Hurriedly dodging persistent, fat lazy drops of rain that pester like flies that can not be killed, accompanied by the miasma of bloated diesel fumes floating above the odor of unidentifiable dead things, zombie-like, travellers follow the local version of Charon to his clown car that, with an intricate clattering of gears and belching clouds of smoke, scurries onto dimly lit roadways to do battle with a kaleidoscopic army of four-wheeled beasts with no brakes, or piloted by taxi drivers with a strong superstition against touching them.

Flying past the same strange houses of worship, filled with gods whose long elegant fingers twisted in ritual shapes are reminiscent of gang members flashing hand signals, as those disinclined to pay for an equally lengthy tollway ride whose fare suspiciously duplicates the same coinage charged for a boat ride to Hades, forward and onward your ride breaches a coming dawn garishly illuminated by twisted flickering tubes of neon and a graveyard of 1970s fluorescent tubing that cast a pallor on the few denizens still awake, begrudgingly finishing up the task of cleaning their kill of the night, your chariot that no gods would ever deign to ride makes a circuitous route through one way streets being traversed in three directions, screeching past hasty flashes of the competing dioramas of a developed, world-class capital city and a third world slum reeking of despair, both equally enveloped in a smoky haze from fires lit for cooking or warmth, their often mixed use smoke permeating the city with the smells of an ill-conceived dinner of street food viciously hawked back up and splattered over the broken, crumbling paving stones that often serve as a bed for human and dog alike. There but for the grace of the gods, and the grand good fortune of not being born Thai, go I.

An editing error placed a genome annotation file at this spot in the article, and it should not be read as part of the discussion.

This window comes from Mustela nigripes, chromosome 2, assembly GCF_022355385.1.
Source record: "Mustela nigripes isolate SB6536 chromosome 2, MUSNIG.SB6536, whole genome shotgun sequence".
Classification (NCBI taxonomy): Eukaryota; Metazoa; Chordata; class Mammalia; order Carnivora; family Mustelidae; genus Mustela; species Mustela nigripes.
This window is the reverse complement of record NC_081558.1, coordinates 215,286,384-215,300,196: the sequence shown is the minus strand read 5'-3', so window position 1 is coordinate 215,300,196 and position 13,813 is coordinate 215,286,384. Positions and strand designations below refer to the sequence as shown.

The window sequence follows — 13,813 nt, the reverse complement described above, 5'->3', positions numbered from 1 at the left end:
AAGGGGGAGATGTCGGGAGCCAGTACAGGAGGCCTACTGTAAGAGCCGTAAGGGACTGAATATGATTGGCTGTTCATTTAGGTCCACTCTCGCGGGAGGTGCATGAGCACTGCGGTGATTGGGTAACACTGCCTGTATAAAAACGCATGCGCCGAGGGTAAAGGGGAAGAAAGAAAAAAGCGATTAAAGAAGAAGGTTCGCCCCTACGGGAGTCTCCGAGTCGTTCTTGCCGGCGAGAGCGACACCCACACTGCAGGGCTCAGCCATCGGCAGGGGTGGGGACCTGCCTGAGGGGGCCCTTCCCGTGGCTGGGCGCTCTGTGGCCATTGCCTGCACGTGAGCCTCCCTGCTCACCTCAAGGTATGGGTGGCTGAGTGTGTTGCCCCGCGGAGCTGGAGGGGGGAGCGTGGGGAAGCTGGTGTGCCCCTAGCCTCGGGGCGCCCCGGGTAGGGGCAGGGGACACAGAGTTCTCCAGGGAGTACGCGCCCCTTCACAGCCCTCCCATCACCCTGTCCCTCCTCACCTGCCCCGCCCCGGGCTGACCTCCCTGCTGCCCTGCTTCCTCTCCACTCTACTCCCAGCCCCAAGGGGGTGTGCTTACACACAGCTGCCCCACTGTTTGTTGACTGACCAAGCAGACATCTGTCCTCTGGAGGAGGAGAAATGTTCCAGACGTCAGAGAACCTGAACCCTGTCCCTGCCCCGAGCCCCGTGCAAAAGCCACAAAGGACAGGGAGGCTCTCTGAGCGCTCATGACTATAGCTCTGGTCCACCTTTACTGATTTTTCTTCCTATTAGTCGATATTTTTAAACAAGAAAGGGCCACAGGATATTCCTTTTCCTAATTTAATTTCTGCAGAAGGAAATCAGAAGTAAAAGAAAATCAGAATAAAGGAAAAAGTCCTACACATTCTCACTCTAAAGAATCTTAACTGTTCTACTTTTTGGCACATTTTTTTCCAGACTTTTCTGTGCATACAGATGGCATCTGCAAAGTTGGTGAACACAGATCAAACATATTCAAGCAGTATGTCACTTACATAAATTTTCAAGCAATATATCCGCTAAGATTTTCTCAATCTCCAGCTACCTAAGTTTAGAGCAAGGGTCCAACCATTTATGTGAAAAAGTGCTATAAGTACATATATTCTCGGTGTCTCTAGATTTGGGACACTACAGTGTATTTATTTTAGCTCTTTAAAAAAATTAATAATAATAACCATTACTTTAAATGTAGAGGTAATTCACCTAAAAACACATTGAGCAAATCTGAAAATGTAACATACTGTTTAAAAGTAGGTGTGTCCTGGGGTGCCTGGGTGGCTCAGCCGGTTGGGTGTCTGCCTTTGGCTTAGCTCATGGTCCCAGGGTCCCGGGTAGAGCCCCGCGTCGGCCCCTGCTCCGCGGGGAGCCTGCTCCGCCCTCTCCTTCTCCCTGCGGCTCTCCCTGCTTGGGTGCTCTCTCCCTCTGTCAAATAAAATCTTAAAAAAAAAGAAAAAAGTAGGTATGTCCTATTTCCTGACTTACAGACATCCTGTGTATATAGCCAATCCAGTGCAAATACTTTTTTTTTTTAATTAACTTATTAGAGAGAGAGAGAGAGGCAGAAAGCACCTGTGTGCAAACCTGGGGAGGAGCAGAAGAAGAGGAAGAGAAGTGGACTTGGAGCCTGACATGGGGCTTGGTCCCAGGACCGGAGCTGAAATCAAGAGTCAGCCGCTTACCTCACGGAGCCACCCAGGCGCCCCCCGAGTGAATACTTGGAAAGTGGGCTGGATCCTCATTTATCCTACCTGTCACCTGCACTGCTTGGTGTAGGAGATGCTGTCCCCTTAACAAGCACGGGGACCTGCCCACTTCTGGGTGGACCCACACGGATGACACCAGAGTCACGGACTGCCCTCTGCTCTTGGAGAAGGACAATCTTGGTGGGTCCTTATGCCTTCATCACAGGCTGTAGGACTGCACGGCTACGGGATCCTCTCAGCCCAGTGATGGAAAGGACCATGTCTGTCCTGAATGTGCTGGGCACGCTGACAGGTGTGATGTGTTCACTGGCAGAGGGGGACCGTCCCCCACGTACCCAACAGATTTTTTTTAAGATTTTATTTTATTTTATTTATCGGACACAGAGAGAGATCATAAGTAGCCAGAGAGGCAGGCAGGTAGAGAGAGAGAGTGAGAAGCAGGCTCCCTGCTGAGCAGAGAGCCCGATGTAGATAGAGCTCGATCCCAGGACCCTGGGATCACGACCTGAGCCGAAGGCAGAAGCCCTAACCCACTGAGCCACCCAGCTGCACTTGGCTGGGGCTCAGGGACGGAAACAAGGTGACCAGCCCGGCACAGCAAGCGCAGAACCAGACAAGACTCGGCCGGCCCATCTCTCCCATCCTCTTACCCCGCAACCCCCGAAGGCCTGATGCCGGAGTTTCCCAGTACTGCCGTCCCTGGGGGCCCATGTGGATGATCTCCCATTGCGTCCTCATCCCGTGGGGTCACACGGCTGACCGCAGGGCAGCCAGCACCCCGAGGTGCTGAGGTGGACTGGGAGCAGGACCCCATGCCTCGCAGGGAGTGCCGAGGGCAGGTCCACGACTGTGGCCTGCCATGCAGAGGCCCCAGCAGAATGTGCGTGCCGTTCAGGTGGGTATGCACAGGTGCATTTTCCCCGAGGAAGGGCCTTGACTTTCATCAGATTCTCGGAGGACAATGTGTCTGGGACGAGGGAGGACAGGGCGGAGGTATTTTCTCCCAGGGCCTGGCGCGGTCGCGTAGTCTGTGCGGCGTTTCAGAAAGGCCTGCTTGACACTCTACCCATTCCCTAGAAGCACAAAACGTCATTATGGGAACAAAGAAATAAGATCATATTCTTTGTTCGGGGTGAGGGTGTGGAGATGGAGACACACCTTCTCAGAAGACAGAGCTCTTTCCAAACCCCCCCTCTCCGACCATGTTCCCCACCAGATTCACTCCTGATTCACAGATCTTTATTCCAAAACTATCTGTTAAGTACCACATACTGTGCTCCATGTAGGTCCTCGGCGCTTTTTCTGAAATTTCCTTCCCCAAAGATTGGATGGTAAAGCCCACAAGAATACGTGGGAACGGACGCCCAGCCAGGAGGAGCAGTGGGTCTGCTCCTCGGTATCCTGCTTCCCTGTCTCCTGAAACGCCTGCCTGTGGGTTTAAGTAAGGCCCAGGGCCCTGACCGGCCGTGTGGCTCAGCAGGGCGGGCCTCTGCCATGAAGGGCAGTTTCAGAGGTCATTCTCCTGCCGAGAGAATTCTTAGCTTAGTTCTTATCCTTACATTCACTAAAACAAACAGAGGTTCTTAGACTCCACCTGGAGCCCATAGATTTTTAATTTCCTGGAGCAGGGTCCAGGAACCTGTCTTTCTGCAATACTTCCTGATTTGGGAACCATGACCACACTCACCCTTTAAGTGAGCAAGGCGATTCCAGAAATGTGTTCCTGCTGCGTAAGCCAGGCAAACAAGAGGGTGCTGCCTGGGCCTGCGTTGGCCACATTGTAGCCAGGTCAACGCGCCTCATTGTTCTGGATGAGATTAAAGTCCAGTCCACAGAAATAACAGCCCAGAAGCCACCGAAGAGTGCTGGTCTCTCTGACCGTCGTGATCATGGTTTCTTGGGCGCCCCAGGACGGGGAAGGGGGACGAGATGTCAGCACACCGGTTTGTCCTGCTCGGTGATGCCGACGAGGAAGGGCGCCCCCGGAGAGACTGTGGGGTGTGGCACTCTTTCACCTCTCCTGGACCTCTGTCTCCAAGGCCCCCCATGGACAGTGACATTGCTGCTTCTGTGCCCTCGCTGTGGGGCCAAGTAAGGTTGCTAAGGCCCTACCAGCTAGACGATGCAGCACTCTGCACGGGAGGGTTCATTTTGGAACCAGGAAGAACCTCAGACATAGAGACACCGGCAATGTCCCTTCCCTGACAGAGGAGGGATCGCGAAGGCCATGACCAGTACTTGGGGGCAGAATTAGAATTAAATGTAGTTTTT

Crawling through small, poorly lit, twisted streets that mirror the morals of its residents, past mange-ridden soi dogs whose existence provides muse to the warning of letting sleeping dogs lie, with the languorously paced speed of your ride timed to provide yet one last flip of the meter, your arrival at what only in Bangkok would you willingly call home is announced by the sputtering attempt at life of a hundred light bulbs doing the job of one that fill the ceiling of a once grand portico now sentenced to guard the entrance to a slatternly hotel ominously reeking a sense of seediness and foreboding that would give Hitchcock a chub, it’s decrepit exterior recently refreshed with a new layer of grime thanks to the morning’s rain that is equally responsible for the cascade of liquid sewage blubbering off its eaves like a wound that bleeds afresh.

Past a somnolent, rail-thin guard wearing the uniform of a general, who’d be incapable of providing security against an ill-tempered child, the exotic, fetid odor of durian provides as welcoming of a greeting as the surly check-in clerk whose mind decided your worth was not justification for arousing from its two-day slumber, the only version of the world famous Thai smile that greets your arrival are those chirped your way by the bruised flesh colored geckos busily dropping their recently digested turds onto the counter below.